Is Big Brother here? A cautious optimism at Freedomfest 2014

Is Big Brother here? A cautious optimism at Freedomfest 2014

Freedom Fest 2014
Freedom Fest 2014

LAS VEGAS, July 12, 2014 — Freedomfest 2014 was held at the Planet Hollywood, Las Vegas this week. Billed as “The world’s largest gathering of free minds,” this years’ theme is the question, “Is Big Brother here?” It was pointed out more than once that no politicians were speaking at the conference.

The conference is a unique mix of libertarian politics, free market economics and investment advice. Some conservative thought is also present, but it is a distinct minority. Running in parallel is the Anthem Film Festival, which is screening films from the small and independent to full length films such as Atlas Shrugged III: Who is John Galt?

One does not expect a great deal of optimism from doctrinaire libertarians. Discussions with such people usually devolve quickly into fierce advocacy for the legalization of drugs, prostitution and other so-called victimless crimes. These people rarely get elected to public office or have their policies enacted so they tend to be a pretty pessimistic and critical bunch.

Fortunately, that type of libertarian is not much in evidence, and certainly not among the speakers, who represent a broad range of libertarian and even conservative thought. Despite the fact that the socialist left in these United States are running the federal government with a very heavy hand, many find cause for optimism.

The conference opened with a strong focus on the big brother theme. The film festival screened the excellent “Before Snowden: Behind the Curtain,” a short story about three NSA whistleblowers who tried to raise the alarm about NSA overreach before Edward Snowden came along. Anyone who says Snowden should have worked within the system to seek reform should see this underreported story. These three men tried that and were persecuted by the federal government for their efforts.

The major focus of the conference, however, is economics. Here’s where the optimism exists. Steve Moore showed how the Reagan recovery outperformed the Obama recovery 24.5% to 11.2%. Prosperity, he and others pointed out, is entirely possible. All that is required is to cut government meddling and spending. The contest, as one speaker pointed out, is not really between conservatives and liberals, it is between the producers and the statists.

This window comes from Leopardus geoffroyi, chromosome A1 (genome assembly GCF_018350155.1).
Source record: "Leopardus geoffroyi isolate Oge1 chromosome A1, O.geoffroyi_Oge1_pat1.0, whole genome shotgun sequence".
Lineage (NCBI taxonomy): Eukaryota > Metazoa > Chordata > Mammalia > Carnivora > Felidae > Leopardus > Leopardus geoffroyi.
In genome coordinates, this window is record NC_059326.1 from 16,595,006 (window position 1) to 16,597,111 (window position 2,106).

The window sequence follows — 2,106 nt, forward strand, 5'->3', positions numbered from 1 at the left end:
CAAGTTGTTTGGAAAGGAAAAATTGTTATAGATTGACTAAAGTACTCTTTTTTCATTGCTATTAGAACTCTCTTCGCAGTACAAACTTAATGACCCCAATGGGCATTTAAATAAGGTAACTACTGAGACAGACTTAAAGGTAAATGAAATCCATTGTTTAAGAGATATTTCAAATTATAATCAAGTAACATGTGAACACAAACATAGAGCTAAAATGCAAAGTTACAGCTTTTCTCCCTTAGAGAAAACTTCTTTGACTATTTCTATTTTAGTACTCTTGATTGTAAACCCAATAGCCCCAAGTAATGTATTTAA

If that sounds like Ayn Rand, it is. It was fitting, then, that on Wednesday there was a preview of third installment in the Atlas Shrugged series. There was no question at this conference that collectivism is the enemy and that is an immoral system.

There were sessions about how to fight back against socialism—effectively. The Independent Women’s Forum presented ideas from their experience on how to reach women. A panel from Reason highlighted a just-released poll on Millenials which showed, for example, that while 42% prefer socialism against capitalism (which was still favored by 52%), only 16% actually knew what “socialism” really means.

If there are such possibilities and the solutions are really that simple, then what is wrong with America today? One could find an answer in Dinesh D’Souza’s new movie America, which was screened on Friday evening. According to D’Souza, “The shaming of America is necessary for the shakedown of America.” The constant drumbeat of criticism of our history is based, as the movie explains, on the faulty logic of the left.

“We should love America for what it is, despite what our government is trying to do to it,” he said in the session after the screening.

John Fund made a comment in his session that sums up the case for optimism: “Now is the time to go on the offensive…Each of you have more influence than you realize.” Attendees will have been well equipped for that task.

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